Check Out This Brief But Pithy Festival

Just a brief note, but with more to follow, on the New York Polish Film Festival, which is celebrating its third year of existence. A very interesting collection of recent Polish films, including Agnieszka Holland's Copying Beethoven and a new film from Krzysztof Zanussi. The festival is playing all over town. You can find information on the screening schedule and such at their website. I'll have more to say about some of the specific films shortly.

Also, you should definitely try to catch up with 9 Star Hotel when it opens at Film Forum on May 23. I reviewed it in Jewish Week during Tribeca and said this, comparing it to the new Simon Wiesenthal bio-documentary by Richard Trank (also quite good and opening on May 23):

Ido Haar, director of 9 Star Hotel, is equally deft, although he employs a different method and focus. Where Trank uses interviews and historical footage, Haar opts for cinema verite, with his small crew living with its subjects, a group of young Palestinian construction workers, illegally in Israel in order to find jobs, living rough on the outskirts of Modi’in, where they are building high-rise apartment complexes. Trank traces the life of a single man over 96 years; Haar shows us a dozen men over a period of a few months. But both tell us a distressing story of the cruelties that men inflict on one another.

Haar opens his film with a series of beautiful pastoral images — pine-covered hills, a rushing creek, sheep being herded — then shatters this picture with the sounds of construction crews at work. We watch as a dozen or so young men with backpacks and bedrolls cross this seemingly rural landscape, then dash across a busy highway. Eventually they will land at a remarkable makeshift cabin built from packing crates and other detritus, with electric light improvised from a handful of car batteries and furniture rescued from the trash. This is where the film’s protagonists live when they are not on construction sites working.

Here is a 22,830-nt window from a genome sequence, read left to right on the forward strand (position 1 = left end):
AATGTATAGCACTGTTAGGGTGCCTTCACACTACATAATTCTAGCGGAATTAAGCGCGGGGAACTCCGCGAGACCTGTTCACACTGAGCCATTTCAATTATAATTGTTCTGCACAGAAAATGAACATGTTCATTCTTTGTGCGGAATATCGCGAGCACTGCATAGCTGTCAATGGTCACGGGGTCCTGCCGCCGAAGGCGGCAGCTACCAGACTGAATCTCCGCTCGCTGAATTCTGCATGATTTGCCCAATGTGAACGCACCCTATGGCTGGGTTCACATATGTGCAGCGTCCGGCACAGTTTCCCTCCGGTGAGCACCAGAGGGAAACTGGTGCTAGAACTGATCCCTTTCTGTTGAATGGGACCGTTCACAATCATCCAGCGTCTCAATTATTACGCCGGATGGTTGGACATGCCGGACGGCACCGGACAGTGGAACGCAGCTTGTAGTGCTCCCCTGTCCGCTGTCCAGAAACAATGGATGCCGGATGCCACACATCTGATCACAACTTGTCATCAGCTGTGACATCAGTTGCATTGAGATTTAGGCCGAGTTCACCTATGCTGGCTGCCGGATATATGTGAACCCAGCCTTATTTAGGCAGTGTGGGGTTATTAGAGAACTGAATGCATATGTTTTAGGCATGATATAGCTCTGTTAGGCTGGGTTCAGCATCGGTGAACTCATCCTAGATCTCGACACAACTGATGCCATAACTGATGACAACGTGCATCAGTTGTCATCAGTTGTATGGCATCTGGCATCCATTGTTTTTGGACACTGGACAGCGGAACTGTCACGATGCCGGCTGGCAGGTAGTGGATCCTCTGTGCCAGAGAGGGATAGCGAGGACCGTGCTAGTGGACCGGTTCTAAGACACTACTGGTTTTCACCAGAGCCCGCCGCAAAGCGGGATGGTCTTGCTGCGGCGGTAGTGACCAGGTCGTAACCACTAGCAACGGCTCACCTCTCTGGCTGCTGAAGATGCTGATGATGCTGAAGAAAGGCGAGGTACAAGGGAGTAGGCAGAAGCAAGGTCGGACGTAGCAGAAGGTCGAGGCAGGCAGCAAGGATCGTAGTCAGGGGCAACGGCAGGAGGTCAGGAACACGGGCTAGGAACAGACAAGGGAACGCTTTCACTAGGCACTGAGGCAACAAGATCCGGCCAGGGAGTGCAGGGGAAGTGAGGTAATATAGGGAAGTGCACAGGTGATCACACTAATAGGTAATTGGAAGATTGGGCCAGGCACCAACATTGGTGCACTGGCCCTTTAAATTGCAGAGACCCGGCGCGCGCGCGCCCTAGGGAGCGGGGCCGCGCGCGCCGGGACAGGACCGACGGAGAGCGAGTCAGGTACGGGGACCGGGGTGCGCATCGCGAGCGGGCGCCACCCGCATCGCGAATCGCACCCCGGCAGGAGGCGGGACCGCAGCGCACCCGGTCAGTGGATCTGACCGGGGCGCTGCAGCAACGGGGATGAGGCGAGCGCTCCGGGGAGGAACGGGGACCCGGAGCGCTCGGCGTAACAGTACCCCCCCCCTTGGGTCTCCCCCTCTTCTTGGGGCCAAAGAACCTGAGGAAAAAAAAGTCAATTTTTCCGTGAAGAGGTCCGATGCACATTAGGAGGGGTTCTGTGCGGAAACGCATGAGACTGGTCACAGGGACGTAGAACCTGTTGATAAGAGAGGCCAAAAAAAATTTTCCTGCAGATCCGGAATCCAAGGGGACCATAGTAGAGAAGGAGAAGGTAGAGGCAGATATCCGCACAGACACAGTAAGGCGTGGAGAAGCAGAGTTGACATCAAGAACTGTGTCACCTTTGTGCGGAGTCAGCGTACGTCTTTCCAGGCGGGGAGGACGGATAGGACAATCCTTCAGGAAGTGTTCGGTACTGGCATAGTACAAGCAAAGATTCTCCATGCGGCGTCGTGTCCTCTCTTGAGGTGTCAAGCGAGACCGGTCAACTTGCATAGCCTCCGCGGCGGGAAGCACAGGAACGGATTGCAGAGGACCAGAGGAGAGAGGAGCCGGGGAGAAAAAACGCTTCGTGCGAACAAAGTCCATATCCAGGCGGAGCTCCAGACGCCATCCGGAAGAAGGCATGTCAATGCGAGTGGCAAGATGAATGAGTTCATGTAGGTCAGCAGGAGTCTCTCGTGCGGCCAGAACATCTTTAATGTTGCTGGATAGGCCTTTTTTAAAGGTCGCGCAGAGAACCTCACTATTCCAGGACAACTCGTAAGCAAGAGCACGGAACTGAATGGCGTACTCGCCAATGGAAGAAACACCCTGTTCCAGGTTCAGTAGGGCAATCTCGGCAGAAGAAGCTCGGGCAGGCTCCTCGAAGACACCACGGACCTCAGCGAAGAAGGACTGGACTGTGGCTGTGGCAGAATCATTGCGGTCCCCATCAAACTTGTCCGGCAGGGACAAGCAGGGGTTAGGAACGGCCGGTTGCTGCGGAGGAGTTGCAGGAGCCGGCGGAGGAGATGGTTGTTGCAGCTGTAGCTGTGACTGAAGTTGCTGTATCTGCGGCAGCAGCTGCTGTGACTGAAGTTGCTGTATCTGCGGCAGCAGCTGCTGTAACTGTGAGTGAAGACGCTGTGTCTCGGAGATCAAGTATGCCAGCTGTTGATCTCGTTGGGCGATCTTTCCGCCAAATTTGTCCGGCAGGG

The film gives an unsparing but sympathetic portrait of these men, for the most part a bunch of likeable, hard-working guys whose primary desire is to make enough money to go home to the Occupied Territories to help their families, then to sneak back in to do it again. Their lives are punctuated by police raids at the work site and frantic runs through the woods to evade immigration authorities. When one of the main figures in the film collapses with a high fever, his mates do not dare call an ambulance, for fear of attracting police interest.

When they are not working, they sit and talk about the things that working-class men have always talked about: money, work, their family lives, their prospects for the future. Haar punctuates the film with shots of the changing sky over Modi’in, the light reflected off puddles of rain or glimmering in a trough filled with wet cement. He has a fascination with textures and the way they catch the light that gives the film a certain furtive beauty, much like its opening shots. As a result 9 Star Hotel is a film that fits comfortably on the shelf of great recent documentaries like The Gleaners and I, Agnes Varda’s reflection on the huge amounts of waste in modern society, or In the Pit, Juan Rulfo’s paean to the all-too-expendable workers building Mexico City’s new highway in the sky. It is both a work of art and a fine piece of reportage from the unseen underside of the modern world.

I interviewed Haar a few days ago and that interview will appear in Jewish Week on the 18th. He's an engaging and intelligent young man (hey, he's 33 and that's twenty years younger than me, so he's a young man by my ocunt), and has some interesting observations of the state of Israel as the separation wall is completed.